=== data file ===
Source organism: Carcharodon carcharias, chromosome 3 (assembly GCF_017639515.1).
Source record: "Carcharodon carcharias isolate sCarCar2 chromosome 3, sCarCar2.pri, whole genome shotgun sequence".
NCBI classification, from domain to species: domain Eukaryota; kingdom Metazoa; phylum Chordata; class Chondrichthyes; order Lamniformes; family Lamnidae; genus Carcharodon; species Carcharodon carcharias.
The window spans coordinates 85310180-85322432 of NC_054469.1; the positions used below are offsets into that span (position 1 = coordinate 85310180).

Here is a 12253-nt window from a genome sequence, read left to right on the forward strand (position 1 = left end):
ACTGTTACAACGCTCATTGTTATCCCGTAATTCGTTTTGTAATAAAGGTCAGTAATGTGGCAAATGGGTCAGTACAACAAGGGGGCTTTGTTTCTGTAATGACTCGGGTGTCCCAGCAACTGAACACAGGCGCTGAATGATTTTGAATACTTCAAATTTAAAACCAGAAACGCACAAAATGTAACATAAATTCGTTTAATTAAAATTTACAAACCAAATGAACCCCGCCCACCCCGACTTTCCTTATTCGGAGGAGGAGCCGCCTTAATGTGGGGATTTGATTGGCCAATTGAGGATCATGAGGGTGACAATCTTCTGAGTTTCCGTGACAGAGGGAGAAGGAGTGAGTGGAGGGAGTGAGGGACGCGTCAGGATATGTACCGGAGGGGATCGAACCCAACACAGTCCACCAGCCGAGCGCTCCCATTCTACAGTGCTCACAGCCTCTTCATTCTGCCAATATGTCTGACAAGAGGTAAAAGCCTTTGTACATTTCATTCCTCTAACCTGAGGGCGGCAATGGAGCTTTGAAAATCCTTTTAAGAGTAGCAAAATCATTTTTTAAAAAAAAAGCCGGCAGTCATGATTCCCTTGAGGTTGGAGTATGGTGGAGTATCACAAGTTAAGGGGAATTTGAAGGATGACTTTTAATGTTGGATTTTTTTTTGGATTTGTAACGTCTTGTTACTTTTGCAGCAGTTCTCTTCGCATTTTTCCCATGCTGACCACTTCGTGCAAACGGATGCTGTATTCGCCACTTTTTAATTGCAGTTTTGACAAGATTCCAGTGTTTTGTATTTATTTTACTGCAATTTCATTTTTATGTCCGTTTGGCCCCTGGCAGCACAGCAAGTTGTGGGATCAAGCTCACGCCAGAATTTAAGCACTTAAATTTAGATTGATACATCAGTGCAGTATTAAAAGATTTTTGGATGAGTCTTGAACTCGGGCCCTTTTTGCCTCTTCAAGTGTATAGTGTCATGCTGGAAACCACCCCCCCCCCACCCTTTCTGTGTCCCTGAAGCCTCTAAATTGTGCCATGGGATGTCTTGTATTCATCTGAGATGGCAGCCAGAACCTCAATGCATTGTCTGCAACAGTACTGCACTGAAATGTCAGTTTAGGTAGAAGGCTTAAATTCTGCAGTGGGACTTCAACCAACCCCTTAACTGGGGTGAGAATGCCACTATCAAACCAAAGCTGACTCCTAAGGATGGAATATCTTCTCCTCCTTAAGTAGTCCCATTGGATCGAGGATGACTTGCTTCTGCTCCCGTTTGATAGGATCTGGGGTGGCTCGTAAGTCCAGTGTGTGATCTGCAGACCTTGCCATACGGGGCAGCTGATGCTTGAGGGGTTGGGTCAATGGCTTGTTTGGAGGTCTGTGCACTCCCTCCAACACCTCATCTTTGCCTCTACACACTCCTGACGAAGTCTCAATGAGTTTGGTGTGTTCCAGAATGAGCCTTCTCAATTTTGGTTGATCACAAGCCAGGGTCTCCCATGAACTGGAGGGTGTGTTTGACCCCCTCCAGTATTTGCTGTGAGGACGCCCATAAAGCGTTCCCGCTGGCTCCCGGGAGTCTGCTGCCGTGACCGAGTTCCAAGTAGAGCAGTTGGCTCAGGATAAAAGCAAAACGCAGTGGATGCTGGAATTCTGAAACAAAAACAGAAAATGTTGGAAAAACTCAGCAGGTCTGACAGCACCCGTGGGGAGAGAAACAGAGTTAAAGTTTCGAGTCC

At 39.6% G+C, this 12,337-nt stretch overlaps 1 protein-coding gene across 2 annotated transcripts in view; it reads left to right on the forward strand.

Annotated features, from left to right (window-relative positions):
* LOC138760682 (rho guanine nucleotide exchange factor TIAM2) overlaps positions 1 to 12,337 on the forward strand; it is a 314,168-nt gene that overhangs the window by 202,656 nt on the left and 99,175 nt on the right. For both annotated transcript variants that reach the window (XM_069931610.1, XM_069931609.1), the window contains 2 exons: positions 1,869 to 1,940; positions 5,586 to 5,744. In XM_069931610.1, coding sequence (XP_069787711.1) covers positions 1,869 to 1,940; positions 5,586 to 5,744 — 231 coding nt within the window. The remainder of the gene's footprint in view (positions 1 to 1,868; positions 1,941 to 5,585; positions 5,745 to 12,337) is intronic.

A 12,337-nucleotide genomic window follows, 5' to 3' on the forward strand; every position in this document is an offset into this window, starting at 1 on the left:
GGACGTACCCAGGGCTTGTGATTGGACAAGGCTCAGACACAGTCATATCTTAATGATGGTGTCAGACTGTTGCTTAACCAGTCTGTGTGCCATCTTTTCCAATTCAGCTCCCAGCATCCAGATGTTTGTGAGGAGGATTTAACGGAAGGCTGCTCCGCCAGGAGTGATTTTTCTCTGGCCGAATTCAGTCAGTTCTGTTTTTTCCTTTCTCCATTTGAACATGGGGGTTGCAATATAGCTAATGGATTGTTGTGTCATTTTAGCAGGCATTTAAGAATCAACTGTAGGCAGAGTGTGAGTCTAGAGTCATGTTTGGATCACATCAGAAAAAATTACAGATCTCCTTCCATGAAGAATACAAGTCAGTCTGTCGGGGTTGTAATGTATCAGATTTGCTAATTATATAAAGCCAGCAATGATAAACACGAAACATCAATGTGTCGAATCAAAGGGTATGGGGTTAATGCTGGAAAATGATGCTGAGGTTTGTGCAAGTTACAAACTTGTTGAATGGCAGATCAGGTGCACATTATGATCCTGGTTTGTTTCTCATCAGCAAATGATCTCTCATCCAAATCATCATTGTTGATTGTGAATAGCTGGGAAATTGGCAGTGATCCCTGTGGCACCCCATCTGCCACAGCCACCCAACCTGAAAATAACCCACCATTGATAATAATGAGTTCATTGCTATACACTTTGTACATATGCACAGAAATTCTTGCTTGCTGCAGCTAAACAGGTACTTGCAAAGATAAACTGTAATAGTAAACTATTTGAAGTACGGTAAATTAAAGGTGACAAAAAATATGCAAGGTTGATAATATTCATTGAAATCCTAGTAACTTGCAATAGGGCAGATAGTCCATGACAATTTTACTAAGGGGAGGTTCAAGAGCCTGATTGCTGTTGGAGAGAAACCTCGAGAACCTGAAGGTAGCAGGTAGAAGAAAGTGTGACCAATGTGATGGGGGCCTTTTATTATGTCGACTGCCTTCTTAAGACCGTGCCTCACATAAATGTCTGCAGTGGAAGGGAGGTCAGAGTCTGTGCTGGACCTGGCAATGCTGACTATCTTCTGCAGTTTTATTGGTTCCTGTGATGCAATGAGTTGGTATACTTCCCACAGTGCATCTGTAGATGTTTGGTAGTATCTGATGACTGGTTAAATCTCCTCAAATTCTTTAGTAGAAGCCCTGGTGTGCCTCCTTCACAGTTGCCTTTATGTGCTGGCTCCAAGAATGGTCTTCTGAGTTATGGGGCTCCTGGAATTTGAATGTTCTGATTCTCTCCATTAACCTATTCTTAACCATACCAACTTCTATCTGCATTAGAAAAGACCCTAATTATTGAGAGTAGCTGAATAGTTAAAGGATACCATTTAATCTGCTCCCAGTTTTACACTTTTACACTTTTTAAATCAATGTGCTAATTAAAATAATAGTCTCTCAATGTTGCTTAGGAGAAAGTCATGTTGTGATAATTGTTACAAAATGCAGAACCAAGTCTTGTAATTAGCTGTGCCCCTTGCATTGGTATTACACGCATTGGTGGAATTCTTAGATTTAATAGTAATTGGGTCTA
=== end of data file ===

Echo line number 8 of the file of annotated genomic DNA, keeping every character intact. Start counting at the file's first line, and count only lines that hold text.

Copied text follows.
Annotated features, from left to right (window-relative positions):